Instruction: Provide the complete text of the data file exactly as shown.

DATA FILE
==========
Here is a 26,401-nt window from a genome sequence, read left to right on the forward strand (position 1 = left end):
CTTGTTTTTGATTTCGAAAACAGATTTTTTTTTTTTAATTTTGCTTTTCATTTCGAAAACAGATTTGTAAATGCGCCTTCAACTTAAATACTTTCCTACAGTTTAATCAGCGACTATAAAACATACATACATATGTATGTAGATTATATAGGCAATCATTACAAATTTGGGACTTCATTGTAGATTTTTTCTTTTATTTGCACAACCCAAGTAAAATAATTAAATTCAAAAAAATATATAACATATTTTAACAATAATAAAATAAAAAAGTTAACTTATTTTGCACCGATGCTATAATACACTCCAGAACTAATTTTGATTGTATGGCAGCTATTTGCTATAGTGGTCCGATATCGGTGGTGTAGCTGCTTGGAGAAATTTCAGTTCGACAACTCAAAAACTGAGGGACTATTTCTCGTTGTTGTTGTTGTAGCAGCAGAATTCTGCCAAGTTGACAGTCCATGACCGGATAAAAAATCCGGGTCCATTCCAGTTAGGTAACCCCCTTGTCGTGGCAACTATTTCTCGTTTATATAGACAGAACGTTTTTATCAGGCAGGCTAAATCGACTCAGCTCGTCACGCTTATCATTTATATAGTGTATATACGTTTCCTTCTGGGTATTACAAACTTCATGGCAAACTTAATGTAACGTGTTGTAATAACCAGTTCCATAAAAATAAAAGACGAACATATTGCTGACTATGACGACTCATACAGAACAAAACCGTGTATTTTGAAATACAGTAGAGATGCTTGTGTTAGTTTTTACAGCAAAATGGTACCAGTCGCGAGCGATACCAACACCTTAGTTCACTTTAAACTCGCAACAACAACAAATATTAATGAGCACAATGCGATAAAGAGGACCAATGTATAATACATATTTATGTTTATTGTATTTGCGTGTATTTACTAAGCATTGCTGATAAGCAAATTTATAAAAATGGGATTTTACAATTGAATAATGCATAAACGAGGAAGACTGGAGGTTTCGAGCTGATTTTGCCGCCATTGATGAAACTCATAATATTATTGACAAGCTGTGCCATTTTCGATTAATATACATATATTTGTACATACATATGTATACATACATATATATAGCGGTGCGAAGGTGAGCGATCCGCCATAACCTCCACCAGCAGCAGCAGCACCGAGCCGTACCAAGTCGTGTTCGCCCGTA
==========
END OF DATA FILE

Here is a 26,401-nt window from a genome sequence, read left to right on the forward strand (position 1 = left end):
CTTGTTTTTGATTTCGAAAACAGATTTTTTTTTTTTAATTTTGCTTTTCATTTCGAAAACAGATTTGTAAATGCGCCTTCAACTTAAATACTTTCCTACAGTTTAATCAGCGACTATAAAACATACATACATATGTATGTAGATTATATAGGCAATCATTACAAATTTGGGACTTCATTGTAGATTTTTTCTTTTATTTGCACAACCCAAGTAAAATAATTAAATTCAAAAAAATATATAACATATTTTAACAATAATAAAATAAAAAAGTTAACTTATTTTGCACCGATGCTATAATACACTCCAGAACTAATTTTGATTGTATGGCAGCTATTTGCTATAGTGGTCCGATATCGGTGGTGTAGCTGCTTGGAGAAATTTCAGTTCGACAACTCAAAAACTGAGGGACTATTTCTCGTTGTTGTTGTTGTAGCAGCAGAATTCTGCCAAGTTGACAGTCCATGACCGGATAAAAAATCCGGGTCCATTCCAGTTAGGTAACCCCCTTGTCGTGGCAACTATTTCTCGTTTATATAGACAGAACGTTTTTATCAGGCAGGCTAAATCGACTCAGCTCGTCACGCTTATCATTTATATAGTGTATATACGTTTCCTTCTGGGTATTACAAACTTCATGGCAAACTTAATGTAACGTGTTGTAATAACCAGTTCCATAAAAATAAAAGACGAACATATTGCTGACTATGACGACTCATACAGAACAAAACCGTGTATTTTGAAATACAGTAGAGATGCTTGTGTTAGTTTTTACAGCAAAATGGTACCAGTCGCGAGCGATACCAACACCTTAGTTCACTTTAAACTCGCAACAACAACAAATATTAATGAGCACAATGCGATAAAGAGGACCAATGTATAATACATATTTATGTTTATTGTATTTGCGTGTATTTACTAAGCATTGCTGATAAGCAAATTTATAAAAATGGGATTTTACAATTGAATAATGCATAAACGAGGAAGACTGGAGGTTTCGAGCTGATTTTGCCGCCATTGATGAAACTCATAATATTATTGACAAGCTGTGCCATTTTCGATTAATATACATATATTTGTACATACATATGTATACATACATATATATAGCGGTGCGAAGGTGAGCGATCCGCCATAACCTCCACCAGCAGCAGCAGCACCGAGCCGTACCAAGTCGTGTTCGCCCGTA